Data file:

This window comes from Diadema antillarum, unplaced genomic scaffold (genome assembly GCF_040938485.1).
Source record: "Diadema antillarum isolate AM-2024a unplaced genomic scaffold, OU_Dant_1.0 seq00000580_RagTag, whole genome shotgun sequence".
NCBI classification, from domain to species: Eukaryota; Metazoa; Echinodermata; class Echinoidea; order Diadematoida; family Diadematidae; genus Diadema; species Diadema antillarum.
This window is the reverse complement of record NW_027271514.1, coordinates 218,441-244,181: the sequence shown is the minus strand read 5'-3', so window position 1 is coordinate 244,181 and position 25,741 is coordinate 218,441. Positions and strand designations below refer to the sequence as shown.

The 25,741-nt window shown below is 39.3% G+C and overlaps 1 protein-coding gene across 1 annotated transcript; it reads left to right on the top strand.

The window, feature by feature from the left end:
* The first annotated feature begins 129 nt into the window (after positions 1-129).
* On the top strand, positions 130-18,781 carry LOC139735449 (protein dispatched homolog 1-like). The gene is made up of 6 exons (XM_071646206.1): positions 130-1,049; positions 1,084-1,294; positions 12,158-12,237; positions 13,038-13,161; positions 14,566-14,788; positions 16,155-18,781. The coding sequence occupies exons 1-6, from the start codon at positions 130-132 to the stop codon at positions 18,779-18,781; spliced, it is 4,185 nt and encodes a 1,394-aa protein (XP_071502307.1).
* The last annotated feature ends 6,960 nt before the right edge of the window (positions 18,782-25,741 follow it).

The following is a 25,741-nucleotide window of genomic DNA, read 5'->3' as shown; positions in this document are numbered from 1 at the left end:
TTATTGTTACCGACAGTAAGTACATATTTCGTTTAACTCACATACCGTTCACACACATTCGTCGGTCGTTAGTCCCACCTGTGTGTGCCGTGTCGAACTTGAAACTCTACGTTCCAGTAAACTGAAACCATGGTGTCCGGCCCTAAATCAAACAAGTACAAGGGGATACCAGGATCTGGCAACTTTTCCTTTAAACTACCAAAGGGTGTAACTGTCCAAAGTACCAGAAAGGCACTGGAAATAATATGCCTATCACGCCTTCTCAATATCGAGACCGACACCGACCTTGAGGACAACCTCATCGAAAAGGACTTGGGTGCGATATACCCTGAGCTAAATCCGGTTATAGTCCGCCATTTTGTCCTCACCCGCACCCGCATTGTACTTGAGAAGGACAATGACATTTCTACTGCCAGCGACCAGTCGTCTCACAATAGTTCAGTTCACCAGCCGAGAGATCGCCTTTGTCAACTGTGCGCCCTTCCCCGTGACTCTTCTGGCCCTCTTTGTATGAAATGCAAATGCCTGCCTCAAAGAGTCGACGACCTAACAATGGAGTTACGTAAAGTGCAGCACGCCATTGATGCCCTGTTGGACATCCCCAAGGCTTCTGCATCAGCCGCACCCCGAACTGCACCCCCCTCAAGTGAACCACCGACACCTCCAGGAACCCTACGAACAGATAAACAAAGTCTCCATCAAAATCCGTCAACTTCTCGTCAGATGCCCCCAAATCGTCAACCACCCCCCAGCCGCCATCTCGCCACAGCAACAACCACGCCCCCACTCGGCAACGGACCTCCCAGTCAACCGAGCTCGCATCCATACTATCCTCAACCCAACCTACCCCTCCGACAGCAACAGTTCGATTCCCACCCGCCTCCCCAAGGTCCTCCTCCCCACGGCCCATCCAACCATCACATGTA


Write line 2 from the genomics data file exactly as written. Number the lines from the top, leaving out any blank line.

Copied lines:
Source record: "Diadema antillarum isolate AM-2024a unplaced genomic scaffold, OU_Dant_1.0 seq00000580_RagTag, whole genome shotgun sequence".